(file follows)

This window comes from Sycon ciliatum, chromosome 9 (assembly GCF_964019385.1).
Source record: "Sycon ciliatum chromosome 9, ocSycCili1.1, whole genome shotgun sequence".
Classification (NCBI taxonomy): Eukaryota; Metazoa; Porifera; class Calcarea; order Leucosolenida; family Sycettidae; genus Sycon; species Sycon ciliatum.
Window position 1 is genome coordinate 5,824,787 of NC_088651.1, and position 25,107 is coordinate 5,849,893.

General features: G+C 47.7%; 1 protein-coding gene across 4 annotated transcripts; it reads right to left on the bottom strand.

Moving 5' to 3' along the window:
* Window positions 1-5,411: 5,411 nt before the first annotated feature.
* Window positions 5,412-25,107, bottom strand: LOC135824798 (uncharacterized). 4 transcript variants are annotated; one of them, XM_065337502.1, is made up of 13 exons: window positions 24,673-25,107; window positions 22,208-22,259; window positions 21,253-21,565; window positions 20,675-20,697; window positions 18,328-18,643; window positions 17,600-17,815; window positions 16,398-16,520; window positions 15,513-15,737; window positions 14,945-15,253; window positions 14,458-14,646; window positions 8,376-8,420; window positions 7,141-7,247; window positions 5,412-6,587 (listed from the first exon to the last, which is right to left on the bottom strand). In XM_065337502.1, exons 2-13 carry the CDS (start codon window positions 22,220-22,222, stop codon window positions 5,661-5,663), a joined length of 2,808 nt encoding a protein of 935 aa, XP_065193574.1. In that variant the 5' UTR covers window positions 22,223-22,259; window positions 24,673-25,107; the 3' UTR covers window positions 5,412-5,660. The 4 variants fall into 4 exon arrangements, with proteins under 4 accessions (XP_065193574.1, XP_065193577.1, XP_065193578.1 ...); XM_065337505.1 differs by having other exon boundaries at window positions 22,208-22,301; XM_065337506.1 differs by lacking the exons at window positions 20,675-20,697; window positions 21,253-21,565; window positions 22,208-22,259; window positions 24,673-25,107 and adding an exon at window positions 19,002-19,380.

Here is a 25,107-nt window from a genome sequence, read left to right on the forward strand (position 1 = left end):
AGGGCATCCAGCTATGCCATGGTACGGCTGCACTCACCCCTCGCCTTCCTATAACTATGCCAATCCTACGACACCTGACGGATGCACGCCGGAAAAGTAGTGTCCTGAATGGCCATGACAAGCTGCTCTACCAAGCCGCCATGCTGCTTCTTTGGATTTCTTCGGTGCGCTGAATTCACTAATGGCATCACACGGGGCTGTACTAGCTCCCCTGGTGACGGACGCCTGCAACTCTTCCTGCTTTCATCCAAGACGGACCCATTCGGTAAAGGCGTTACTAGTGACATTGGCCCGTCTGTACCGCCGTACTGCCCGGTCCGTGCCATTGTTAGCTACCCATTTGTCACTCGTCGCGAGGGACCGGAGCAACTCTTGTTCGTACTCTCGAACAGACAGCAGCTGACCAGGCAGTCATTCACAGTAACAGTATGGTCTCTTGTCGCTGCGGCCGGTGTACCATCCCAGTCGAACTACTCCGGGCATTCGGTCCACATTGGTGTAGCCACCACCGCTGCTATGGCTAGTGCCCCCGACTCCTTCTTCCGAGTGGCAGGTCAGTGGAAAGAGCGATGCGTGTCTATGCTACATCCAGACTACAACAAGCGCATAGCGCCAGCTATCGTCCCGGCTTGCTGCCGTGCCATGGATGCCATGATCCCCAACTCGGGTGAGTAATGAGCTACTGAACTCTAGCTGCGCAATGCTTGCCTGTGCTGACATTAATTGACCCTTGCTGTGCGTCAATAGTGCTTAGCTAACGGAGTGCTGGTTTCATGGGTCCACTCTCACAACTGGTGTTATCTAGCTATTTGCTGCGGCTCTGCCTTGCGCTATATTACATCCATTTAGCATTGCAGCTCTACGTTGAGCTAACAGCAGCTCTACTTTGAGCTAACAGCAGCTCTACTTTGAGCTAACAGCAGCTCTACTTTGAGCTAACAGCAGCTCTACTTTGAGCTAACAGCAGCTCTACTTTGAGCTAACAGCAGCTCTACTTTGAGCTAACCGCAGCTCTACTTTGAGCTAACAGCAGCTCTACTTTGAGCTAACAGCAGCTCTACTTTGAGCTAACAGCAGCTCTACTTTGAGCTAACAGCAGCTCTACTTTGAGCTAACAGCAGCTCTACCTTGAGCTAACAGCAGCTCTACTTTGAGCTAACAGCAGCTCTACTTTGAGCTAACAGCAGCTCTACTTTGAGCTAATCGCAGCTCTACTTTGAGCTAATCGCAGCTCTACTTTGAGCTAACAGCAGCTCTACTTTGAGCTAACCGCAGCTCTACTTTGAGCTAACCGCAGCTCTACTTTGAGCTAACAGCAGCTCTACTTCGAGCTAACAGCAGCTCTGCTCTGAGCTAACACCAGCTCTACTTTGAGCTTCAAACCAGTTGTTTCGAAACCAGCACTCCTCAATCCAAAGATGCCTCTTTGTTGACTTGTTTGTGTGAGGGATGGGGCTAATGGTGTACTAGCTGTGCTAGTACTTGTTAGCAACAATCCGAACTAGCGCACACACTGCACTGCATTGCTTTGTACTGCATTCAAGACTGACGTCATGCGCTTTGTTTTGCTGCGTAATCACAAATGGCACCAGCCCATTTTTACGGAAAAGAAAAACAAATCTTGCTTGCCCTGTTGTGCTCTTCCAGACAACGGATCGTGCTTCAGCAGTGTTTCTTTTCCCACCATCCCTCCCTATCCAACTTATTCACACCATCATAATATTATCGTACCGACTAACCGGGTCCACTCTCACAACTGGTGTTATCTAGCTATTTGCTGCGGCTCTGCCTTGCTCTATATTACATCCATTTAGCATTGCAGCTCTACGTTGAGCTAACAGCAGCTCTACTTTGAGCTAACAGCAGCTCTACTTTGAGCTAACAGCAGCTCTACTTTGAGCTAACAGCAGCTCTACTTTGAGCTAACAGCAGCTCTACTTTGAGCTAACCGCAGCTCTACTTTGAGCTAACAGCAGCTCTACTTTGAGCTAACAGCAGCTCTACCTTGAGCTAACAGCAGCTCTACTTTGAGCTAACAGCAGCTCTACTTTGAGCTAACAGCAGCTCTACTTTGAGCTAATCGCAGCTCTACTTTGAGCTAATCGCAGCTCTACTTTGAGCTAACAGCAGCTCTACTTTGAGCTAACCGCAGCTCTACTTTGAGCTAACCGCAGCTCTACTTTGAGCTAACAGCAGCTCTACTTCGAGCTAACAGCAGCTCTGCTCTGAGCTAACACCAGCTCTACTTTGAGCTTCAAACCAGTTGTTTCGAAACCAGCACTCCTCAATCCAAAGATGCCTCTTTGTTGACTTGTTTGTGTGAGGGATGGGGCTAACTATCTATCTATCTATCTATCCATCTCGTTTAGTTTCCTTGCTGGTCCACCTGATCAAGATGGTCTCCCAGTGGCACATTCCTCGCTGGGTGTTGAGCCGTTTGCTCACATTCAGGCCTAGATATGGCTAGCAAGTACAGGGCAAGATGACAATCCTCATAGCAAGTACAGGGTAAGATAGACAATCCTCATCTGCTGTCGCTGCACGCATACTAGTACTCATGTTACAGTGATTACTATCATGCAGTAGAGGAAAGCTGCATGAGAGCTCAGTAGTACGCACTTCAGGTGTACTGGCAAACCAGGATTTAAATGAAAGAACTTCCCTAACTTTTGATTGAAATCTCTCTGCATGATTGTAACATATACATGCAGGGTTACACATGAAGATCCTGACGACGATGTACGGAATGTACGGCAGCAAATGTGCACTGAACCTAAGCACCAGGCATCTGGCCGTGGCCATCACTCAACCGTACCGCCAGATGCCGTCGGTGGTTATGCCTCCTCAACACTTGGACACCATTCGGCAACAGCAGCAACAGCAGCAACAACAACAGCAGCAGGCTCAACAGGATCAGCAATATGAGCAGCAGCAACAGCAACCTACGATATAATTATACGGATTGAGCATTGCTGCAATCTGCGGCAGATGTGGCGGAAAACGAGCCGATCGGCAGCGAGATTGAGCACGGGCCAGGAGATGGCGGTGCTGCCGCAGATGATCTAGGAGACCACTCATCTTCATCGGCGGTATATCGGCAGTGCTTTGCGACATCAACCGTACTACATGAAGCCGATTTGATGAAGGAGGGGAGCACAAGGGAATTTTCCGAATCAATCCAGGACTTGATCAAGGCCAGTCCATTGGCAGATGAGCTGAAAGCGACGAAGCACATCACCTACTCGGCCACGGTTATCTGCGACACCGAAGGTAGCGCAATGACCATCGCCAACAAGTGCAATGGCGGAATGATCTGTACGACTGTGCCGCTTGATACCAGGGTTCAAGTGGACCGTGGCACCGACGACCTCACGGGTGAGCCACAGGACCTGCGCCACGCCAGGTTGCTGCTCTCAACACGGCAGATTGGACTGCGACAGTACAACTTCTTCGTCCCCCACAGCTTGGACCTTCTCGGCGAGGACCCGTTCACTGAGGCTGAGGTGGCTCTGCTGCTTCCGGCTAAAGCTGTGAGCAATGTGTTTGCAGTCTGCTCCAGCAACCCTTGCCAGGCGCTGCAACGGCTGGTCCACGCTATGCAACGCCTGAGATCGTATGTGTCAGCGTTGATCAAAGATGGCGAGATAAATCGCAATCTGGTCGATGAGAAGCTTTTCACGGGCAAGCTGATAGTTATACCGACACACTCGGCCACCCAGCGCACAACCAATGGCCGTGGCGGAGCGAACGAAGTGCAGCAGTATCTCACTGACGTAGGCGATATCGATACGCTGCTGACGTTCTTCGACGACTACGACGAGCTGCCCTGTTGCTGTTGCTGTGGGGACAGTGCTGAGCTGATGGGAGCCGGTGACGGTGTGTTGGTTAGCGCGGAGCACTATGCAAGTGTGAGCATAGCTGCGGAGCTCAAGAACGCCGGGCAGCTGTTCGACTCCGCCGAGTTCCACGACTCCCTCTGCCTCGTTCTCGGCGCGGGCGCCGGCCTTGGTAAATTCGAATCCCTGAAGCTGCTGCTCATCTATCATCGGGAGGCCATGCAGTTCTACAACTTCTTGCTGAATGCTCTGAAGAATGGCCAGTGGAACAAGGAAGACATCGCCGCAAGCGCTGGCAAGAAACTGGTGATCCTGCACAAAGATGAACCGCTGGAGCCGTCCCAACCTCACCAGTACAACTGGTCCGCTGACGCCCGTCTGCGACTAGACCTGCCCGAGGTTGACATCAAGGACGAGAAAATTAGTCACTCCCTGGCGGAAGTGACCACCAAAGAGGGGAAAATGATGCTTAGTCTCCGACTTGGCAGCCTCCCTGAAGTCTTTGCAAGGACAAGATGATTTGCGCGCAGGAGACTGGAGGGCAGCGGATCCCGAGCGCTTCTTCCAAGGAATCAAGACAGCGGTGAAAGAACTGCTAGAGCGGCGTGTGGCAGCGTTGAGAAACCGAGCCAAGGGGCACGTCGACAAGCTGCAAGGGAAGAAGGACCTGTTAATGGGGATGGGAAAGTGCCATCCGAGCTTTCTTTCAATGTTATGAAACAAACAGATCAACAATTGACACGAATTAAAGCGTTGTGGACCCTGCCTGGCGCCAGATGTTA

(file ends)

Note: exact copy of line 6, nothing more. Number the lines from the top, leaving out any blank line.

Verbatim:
Moving 5' to 3' along the window: